As for Throw Out 50 Things, I liked parts of it and wasn't crazy about some parts.  But it's fine if I don't completely love the advice I get from a library book.  What I really appreciated was Blanke's acknowledgement that most of us don't have the means to throw out every article of clothing in our wardrobe and start over, and that most of us aren't the type of people who want to throw out every knick knack because some things just make us happy and it's nice to keep certain things around.  Like I mentioned in my last post, this was a good jumpstart to the big home overhaul I've been working on for the past week or so.  The thing with the '50 things' challenge is that your big pile of t-shirts counts as one thing.  Clothes = one thing.  Books = one thing.  I think I'm halfway to 50 large containers at this point, so I'm not keeping track of everything.  She has a workbook for that if you're interested, but I'm not.  Once something's gone, I'm usually glad it's gone.  It's been nice to let go of some things that had bad feelings attached to them and I only need a pretty general record of what I donated for tax purposes.  The rest of it is super gone and I don't even want it sticking around as a line on a list. Still, I would recommend this if I were telling you to check it out from the library.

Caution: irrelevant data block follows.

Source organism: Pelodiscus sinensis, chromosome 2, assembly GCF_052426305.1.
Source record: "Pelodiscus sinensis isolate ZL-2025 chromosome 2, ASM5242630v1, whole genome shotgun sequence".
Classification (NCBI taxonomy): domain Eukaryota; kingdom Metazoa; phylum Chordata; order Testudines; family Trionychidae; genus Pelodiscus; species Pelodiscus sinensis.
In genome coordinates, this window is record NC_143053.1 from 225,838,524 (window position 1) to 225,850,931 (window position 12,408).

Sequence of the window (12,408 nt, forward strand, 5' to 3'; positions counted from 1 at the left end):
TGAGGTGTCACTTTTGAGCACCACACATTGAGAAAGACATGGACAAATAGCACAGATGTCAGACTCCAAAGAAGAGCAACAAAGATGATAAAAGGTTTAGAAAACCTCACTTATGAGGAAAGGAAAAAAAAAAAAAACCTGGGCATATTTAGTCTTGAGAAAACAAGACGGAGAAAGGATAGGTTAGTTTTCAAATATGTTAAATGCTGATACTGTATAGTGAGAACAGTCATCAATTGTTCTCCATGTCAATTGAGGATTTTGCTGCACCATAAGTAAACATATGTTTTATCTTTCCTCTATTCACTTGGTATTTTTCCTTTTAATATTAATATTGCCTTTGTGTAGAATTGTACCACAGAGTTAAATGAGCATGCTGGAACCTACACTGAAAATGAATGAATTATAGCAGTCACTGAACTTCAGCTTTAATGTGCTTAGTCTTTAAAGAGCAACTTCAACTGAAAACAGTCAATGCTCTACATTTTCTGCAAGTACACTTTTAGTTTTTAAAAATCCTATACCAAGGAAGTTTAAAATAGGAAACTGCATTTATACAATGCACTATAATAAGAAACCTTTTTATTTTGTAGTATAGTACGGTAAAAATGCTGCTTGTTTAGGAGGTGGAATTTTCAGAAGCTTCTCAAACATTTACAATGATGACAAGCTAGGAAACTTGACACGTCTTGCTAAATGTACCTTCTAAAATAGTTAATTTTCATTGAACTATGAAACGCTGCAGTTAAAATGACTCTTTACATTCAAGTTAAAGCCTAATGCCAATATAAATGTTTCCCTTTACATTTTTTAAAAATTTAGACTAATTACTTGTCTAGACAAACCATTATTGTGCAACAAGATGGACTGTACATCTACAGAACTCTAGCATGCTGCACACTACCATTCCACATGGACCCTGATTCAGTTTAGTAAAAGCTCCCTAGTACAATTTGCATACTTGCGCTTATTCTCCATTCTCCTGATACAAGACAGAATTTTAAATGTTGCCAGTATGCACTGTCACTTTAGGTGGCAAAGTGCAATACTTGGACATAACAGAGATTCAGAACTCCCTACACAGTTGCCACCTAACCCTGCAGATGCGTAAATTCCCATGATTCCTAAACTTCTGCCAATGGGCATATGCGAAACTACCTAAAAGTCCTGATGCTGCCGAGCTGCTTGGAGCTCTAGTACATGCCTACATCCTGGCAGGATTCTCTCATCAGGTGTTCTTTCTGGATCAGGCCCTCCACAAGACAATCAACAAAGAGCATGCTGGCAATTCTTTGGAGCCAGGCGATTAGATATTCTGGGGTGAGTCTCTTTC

As for clearing out things, I have so far regretted donating exactly one skein of sock yarn because I think it would have been nice to make my very favorite nephew some tube socks while his feet are still small enough that I'll want to knit him socks.  I have more sock yarn, and if I want to go out and buy that particular skein of sock yarn, it will cost around $5.  Considering that I don't even know if his mom wants to keep up with handknit socks for a sweaty little guy who gets a bit obsessive about his footwear, this is a pretty small regret.  Ta da.

Saturday, August 1, 2015

Clean and clear and under control